Why Use Tailwind?

October 28, 2021

TailwindCSS has become one of my favorite frameworks to work with in the past couple of years. I’ve used it in every and all personal web apps and even recommended and implemented it at work wherever I can. This is quite the change for me too, as when I was first introduced to Tailwind I hated the idea of it. Now, I can’t imagine starting a new application without using Tailwind.

What is Tailwind?

Tailwind is, as they describe it, a utility-first CSS framework. Let’s go over an example.

Let’s say that you have this structure:

<div>
    <h1>Hello, world!</h1>
    <p>I am centered horizontally and vertically</p>
</div>

As the paragraph tag says, we want to center this. With traditional CSS we would assign it a class name and then target that class name in a CSS file. It would look something like:

div {
    display: flex;
    align-items: center;
    justify-content: center;
}

With Tailwind, you never have to leave the HTML and can just use the class names from Tailwind:

<div className="flex items-center justify-center">
    <h1>Hello, world!</h1>
    <p>I am centered horizontally and vertically</p>
</div>

What I Like

  1. You don’t have to leave the HTML.

This is one of the most important pros of Tailwind for me. There’s no need to leave the markup because I can apply every style I need within there. This leads to faster development time and less context switching as everything is in one spot. A counter-argument to this is that you can use styles inline but this leads into point 2.

  1. You can easily apply responsive styling. Responsive queries in CSS add more

complexity than necessary to a CSS file. An example of changing a container’s width for different screen sizes in Tailwind can look like:

<div className="w-full md:w-8-12 lg:w-6/12 xl:w-4/12"></div>
  1. Similar to the point above is pseudo styles. Hover, active, focus, and

other similar styles can be applied just as easily. An example of gray text that turns blue on hover can look like:

<p className="text-gray-800 hover:text-blue-800">Hello, world!</p>

There’s also the same utilities but for groups so for example if you have a div with multiple elements but you want every element to turn blue when the div is hovered over, you could do:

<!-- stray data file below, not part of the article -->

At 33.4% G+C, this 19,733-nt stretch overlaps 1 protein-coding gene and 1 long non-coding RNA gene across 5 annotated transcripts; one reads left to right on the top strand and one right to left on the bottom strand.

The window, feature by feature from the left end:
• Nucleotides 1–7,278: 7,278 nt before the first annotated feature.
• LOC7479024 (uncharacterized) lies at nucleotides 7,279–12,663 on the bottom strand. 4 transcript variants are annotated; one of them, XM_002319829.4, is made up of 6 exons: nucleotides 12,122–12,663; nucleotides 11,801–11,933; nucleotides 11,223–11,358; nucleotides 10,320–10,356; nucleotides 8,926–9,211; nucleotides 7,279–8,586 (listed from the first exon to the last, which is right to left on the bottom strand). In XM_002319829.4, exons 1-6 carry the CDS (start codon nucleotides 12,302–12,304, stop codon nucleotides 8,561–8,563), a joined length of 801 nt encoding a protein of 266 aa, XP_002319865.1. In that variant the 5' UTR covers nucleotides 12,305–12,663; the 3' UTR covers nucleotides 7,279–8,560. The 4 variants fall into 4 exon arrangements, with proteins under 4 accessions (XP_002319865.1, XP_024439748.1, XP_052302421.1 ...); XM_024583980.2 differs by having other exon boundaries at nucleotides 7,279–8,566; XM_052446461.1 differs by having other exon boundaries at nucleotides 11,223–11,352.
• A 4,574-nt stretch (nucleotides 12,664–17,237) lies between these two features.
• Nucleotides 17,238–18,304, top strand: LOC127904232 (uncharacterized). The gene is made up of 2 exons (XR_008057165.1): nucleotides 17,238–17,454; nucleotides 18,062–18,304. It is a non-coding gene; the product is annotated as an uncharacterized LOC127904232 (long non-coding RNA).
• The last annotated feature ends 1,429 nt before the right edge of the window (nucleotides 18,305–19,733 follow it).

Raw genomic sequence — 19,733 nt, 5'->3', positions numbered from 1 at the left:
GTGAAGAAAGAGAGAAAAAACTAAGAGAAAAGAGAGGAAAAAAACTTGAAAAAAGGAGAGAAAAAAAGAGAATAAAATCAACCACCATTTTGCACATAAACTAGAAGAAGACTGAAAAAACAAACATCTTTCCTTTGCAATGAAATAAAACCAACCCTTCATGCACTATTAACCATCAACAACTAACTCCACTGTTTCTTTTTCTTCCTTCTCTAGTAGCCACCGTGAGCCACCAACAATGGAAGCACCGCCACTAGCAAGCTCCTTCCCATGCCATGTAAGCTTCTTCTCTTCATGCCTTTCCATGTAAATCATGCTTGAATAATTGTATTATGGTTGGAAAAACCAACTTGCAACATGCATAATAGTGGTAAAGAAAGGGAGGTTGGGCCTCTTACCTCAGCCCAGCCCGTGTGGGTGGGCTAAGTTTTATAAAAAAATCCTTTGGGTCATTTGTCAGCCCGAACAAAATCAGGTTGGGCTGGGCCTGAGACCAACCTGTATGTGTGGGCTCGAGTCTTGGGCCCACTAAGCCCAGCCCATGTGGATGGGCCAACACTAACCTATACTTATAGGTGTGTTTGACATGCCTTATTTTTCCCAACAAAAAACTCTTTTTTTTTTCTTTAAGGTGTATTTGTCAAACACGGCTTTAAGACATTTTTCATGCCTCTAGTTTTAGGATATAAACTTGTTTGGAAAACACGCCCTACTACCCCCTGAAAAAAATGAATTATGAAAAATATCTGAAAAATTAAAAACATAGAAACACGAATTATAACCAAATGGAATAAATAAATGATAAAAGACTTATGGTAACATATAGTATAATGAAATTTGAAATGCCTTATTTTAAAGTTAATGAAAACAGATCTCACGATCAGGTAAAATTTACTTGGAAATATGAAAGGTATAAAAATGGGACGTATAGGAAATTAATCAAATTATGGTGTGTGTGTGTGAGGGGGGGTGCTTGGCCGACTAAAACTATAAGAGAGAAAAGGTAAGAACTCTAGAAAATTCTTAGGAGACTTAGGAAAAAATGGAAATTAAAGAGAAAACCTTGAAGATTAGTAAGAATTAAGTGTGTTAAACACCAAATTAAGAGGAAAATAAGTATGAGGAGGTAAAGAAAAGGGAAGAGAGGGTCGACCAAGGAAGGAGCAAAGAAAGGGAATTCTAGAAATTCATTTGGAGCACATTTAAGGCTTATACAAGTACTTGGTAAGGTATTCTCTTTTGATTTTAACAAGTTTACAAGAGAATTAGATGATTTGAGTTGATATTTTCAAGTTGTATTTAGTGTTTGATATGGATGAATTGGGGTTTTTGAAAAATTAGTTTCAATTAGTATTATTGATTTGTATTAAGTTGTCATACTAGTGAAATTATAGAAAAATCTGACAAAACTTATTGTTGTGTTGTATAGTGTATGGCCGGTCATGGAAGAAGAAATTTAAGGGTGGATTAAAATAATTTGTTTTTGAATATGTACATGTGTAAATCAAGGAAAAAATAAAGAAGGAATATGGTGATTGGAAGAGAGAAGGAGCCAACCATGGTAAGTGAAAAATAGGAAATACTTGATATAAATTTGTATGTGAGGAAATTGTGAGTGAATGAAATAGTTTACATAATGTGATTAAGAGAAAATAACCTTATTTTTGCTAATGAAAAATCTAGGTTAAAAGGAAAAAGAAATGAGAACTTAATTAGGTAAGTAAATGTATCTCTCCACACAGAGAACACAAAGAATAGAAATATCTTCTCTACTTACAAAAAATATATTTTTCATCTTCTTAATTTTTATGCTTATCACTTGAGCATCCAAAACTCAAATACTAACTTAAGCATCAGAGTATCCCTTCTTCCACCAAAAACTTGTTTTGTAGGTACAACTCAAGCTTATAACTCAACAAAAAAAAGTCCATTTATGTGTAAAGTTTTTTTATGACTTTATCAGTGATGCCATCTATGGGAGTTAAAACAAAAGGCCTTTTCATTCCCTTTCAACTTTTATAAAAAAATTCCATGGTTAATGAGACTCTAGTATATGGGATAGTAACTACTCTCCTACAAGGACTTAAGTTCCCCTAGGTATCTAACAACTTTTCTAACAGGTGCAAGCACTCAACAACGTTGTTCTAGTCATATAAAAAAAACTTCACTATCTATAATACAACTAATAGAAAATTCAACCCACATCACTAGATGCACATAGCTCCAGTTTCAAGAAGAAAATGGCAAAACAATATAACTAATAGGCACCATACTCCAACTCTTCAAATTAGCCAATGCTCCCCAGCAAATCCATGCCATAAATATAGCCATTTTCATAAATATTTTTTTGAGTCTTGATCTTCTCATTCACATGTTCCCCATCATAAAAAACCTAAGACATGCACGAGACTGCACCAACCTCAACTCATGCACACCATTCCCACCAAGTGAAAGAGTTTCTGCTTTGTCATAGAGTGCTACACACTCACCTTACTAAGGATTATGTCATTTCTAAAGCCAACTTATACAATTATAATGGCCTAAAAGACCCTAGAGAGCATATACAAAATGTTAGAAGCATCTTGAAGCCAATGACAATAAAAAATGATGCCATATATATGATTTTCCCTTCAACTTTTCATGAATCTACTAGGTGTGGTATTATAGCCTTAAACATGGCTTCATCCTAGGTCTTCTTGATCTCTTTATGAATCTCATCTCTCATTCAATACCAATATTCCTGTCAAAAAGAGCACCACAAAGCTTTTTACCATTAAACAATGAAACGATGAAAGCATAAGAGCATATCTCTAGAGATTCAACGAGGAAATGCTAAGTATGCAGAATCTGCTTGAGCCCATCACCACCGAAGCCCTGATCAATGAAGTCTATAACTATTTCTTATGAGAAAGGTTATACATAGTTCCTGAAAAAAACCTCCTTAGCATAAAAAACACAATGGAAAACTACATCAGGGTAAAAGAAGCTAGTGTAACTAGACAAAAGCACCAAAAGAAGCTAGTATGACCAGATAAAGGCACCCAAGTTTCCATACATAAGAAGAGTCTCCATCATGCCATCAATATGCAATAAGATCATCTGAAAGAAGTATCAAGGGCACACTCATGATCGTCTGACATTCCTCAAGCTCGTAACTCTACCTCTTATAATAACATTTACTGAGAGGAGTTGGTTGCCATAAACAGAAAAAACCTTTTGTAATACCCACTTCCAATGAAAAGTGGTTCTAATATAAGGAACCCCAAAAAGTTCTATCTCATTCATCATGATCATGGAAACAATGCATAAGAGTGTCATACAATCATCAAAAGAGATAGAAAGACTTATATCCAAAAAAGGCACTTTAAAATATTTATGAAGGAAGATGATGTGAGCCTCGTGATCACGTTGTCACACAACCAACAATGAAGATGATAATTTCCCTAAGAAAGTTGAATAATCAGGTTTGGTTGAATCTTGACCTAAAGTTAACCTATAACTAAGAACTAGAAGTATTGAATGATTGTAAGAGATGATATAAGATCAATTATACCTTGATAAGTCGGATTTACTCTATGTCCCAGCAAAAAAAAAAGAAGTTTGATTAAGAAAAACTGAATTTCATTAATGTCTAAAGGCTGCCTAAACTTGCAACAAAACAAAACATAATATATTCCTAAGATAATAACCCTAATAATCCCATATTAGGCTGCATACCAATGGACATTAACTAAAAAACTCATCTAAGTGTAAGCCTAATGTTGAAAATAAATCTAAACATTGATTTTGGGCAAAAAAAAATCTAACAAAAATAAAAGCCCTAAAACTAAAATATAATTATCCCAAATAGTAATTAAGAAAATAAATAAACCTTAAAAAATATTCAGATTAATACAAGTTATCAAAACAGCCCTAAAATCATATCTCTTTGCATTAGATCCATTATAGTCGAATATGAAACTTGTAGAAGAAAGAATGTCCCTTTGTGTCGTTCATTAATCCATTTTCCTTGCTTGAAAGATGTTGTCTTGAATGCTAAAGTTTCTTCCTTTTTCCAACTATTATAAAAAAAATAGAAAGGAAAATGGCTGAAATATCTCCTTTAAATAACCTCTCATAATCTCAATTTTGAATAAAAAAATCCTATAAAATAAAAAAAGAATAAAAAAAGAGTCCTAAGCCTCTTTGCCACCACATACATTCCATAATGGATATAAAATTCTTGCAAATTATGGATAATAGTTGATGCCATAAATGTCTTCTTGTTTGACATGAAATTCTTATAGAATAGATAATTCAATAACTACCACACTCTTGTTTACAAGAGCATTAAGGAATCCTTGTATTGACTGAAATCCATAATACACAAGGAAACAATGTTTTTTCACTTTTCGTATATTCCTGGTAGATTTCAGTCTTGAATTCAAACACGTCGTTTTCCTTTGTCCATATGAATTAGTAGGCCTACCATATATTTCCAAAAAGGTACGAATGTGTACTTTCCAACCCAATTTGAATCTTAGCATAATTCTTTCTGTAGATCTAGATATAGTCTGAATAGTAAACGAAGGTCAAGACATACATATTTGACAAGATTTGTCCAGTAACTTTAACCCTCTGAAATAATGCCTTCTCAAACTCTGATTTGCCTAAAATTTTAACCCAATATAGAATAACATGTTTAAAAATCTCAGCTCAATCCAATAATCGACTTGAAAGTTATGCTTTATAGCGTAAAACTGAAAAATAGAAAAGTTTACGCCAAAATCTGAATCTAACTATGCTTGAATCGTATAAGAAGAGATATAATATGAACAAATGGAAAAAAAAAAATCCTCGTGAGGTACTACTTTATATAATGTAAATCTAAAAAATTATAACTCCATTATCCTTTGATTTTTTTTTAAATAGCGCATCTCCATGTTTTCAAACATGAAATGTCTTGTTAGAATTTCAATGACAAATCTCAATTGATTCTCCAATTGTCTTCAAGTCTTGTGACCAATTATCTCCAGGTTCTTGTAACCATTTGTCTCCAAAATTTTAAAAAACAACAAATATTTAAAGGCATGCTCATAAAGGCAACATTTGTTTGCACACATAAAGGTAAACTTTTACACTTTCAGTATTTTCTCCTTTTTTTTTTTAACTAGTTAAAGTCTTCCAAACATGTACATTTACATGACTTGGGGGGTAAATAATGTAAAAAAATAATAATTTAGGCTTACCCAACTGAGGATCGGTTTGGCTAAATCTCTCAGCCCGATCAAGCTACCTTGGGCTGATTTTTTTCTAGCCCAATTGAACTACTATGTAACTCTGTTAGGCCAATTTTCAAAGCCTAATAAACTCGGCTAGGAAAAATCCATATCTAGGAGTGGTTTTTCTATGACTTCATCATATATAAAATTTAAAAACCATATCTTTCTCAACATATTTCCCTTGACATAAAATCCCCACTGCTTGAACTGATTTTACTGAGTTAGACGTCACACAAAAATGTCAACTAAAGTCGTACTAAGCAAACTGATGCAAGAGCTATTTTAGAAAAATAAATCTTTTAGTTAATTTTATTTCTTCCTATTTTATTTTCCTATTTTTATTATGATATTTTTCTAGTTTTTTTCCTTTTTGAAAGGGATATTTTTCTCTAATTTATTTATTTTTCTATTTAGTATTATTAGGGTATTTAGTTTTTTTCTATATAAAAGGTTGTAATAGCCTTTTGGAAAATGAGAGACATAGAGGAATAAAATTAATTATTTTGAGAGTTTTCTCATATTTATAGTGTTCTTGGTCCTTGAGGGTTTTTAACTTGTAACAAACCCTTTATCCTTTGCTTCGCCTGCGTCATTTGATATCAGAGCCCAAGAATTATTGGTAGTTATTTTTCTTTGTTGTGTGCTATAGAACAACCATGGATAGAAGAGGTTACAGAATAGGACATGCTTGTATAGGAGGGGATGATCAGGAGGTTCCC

<div className="group">
    <p className="text-gray-800 group-hover:text-blue-800">Hello</p>
    <p className="text-gray-800 group-hover:text-blue-800">world</p>
</div>

This also goes for dark mode. Tailwind can be configured to either detect the user’s dark mode preference or you can make it so that the dark class name has to be present for dark mode to be used. To style for dark mode, you just prefix any class name with dark like so:

<p className="text-gray-800 dark:text-gray-50">I'm dark on light mode and light on dark mode!</p>
  1. It’s highly customizable. You might be thinking that Tailwind sounds great

but you don’t want to be limited by the colors, spacing, or other utilities. The great new is that you don’t have to be. Tailwind takes a configuration file that lets you modify existing properties and also add new ones.

If you don’t like the color of text-indigo-500, you can change it. Have your own branding? Create a set of new colors that work for you. Almost everything about the framework can be changed and you can add in any other styles that are missing. Extending the configuration works really well with tools like Figma where designers can set up complex palettes that can be implemented in the Tailwind config.

There’s also a wide array of plugins that can be used to add more styles and functionality to your Tailwind instance. Who knows, maybe you could have an idea for the next great Tailwind plugin.

  1. No bloat in production. The Tailwind configuration can be set to purge

unused classes in any files or globs that you provide when run in production. This means that even if you don’t ever use 90% of Tailwind’s (or your own from a custom configuration), they won’t ever slow down your site because they won’t exist in the production build of your app.

Final Thoughts

While there’s many more reasons I could go over, I highly encourage you to check out their documentation and see it for yourself. Be prepared that you might need to consult the documentation for bit as you familiarize yourself with the syntax but I guarantee that the more you use it, the more you’ll like it.

© 2022, Robert Corponoi. All rights reserved.